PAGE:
Radio Free Boston

The Rise and Fall of WBCN

Carter Alan

Blaring the Cream anthem “I Feel Free,” WBCN went on the air in March 1968 as an experiment in free-form rock on the fledgling FM radio band. It broadcast its final song, Pink Floyd’s “Shine On You Crazy Diamond,” in August 2009. In between, WBCN became the musical, cultural, and political voice of the young people of Boston and New England, sustaining a vibrant local music scene that launched such artists as the J. Geils Band, Aerosmith, James Taylor, Boston, the Cars, and the Dropkick Murphys, as well as paving the way for Bruce Springsteen, Tom Petty, U2, and many others. Along the way, WBCN both pioneered and defined progressive rock radio, the dominant format for a generation of listeners. Brilliantly told by Carter Alan—and featuring the voices of station insiders and the artists they loved—Radio Free Boston is the story of a city; of artistic freedom, of music and politics and identity; and of the cultural, technological, and financial forces that killed rock radio.

Paper: $25.95 | E-book: $24.95
ISBN-13: 9781555537296
Pages: 352 | Size: 6.25 in. x 9.25 in.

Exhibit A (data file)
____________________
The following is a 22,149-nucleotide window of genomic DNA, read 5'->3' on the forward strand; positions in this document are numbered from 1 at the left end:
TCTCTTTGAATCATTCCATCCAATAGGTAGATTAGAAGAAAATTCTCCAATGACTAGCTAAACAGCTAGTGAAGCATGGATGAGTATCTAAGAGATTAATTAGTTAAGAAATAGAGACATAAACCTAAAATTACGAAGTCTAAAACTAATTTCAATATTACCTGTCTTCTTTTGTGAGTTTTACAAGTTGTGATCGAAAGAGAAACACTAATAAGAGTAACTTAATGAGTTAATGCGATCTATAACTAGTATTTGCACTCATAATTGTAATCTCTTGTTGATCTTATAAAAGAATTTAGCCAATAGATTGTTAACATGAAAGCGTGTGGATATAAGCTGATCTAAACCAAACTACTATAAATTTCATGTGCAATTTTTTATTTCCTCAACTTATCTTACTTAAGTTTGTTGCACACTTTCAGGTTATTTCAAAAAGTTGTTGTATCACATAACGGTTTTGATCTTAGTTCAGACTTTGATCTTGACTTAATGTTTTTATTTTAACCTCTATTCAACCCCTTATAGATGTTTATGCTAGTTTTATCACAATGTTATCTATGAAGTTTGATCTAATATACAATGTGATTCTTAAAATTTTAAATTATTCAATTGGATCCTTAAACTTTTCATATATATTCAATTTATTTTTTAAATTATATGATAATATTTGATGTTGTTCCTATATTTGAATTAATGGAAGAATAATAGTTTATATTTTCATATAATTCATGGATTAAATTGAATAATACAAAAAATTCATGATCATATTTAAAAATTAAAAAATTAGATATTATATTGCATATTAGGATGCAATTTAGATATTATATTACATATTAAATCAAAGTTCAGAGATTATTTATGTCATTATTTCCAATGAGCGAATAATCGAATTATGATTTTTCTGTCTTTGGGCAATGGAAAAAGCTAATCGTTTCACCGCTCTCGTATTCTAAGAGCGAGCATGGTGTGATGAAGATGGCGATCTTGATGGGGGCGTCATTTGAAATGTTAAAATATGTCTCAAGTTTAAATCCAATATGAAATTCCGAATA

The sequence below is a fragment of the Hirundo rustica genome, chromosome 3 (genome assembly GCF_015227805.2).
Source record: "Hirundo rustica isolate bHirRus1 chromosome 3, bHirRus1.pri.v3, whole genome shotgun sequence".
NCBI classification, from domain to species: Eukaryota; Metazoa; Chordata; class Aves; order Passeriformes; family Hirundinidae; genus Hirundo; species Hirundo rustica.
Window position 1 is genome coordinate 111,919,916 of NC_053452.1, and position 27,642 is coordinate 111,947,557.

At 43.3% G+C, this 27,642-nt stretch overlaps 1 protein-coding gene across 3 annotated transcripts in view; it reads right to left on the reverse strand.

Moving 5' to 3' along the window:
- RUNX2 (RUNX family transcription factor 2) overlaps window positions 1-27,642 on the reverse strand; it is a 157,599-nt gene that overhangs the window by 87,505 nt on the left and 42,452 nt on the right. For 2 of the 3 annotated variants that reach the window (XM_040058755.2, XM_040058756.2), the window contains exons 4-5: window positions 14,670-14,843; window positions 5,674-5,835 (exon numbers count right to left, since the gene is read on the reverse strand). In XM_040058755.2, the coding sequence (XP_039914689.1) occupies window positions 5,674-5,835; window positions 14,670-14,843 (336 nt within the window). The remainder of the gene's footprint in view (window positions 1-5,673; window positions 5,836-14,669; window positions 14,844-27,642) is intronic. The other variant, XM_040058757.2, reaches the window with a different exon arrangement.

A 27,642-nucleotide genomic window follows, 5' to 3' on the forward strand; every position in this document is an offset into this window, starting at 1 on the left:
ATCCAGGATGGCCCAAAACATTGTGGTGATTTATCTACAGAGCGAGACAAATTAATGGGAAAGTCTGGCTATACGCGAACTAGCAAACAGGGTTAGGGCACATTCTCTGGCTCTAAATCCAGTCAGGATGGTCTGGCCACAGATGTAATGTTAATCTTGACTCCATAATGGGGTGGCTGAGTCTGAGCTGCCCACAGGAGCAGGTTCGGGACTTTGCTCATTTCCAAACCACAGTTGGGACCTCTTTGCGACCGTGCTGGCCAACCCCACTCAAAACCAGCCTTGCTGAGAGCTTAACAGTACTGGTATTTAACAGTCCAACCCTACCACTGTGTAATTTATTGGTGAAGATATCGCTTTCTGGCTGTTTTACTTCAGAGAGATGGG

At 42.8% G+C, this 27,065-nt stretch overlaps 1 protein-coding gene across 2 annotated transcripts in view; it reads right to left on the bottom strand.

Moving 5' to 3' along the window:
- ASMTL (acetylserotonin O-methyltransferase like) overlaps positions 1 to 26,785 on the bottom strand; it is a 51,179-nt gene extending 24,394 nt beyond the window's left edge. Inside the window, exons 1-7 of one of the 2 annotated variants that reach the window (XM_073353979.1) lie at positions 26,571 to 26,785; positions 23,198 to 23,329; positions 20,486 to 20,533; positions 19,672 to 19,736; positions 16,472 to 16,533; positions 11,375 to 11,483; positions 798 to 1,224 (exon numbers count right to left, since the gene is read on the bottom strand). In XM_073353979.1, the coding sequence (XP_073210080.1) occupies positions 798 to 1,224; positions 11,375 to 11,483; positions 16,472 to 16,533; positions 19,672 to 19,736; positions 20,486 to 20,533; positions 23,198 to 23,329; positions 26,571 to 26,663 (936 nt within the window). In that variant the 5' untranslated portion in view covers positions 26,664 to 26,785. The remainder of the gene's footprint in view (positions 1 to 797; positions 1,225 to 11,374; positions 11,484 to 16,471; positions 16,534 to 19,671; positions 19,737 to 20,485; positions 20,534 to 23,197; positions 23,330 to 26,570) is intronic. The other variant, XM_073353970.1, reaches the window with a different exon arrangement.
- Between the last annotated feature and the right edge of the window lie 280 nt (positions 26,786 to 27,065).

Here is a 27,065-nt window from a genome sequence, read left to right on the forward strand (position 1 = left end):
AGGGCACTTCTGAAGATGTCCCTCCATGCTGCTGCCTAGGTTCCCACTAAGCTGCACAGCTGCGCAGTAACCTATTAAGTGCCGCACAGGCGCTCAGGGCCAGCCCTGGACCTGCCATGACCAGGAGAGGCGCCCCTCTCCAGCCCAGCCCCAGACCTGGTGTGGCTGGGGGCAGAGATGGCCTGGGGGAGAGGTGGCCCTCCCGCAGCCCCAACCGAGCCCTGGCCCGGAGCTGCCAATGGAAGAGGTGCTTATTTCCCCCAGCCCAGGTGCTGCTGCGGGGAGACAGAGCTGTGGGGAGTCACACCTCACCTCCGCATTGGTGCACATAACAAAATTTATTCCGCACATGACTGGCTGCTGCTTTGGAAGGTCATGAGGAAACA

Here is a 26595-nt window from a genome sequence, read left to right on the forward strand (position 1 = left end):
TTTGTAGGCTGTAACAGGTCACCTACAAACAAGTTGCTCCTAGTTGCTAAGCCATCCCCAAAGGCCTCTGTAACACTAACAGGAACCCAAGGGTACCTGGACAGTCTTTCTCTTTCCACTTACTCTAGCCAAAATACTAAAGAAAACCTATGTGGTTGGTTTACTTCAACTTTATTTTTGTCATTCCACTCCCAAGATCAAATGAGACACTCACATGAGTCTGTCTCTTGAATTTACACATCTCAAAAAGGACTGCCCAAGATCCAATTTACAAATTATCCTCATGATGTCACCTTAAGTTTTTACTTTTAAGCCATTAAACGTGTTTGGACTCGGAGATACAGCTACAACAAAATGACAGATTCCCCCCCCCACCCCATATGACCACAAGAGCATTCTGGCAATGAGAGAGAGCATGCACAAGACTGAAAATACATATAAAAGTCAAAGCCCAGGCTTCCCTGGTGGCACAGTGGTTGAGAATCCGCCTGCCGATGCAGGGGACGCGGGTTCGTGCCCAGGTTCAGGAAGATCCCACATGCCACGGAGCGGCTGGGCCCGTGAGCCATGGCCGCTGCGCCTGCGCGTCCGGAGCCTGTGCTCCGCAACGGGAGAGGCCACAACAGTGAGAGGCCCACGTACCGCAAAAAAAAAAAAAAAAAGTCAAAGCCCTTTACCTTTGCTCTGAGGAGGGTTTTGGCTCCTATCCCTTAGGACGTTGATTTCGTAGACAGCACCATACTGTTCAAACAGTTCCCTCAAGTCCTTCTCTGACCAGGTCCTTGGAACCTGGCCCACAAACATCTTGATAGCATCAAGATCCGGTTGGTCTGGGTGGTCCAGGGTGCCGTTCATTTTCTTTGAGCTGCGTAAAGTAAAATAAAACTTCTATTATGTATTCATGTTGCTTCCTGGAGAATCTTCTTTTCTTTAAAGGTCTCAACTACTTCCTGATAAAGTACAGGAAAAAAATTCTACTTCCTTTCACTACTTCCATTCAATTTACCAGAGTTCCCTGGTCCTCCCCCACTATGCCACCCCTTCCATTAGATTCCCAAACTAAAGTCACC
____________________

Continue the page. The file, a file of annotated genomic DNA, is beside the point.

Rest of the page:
Date Published: September 3, 2013


  • From the first note of Cream’s "I Feel Free" carried by the FM signal at 104.1 in 1968 to the final note of Pink Floyd’s "Shine on You Crazy Diamond" bringing the story to a close in 2009, Alan traces the station’s wild ride from its roots as a foundering classical music operation (WBCN stood for Boston Concert Network and employed a young Ron Della Chiesa), to its evolution into a free-form, counterculture outpost, and finally to a tightly controlled, corporate enterprise with two of its most popular, and controversial, shows emanating out of New York City. . . . The fairy tale of WBCN may not have had a happy ending, but Alan tells it with the kind of flair that does its original free-form spirit proud.

    Boston Globe
  • Incredibly well researched, deeply interviewed, and as close to being ‘down the middle’ as is possible for a writer who was involved in much of the action.

    Arts Fuse
  • Carter Alan remembers the first song he played on WBCN, "I’ve Had Enough" by The Who, from "Quadrophenia." The former ’BCN DJ and current midday man and music director at WZLX remembers much more in his recently released and thoroughly engrossing chronicle, Radio Free Boston: The Rise and Fall of WBCN.

    Boston Globe
  • Alan’s book traces WBCN’s unassuming birth from the ashes of a classical music station in 1968, through its heyday as the ‘Rock of Boston’ in the ‘70s and ‘80s, to its demise in 2009, when, Alan writes, the station was ‘drained of its blood in the consolidated radio industry of the new century.’ To recount the story, Alan interviewed most every personality involved and willing to speak on the record.

    Boston Globe
  • WBCN-four letters that made a big difference to our U and our 2. . . . Without them taking risks on new music, I’m not sure the U2 story would have been the same.


About the Author

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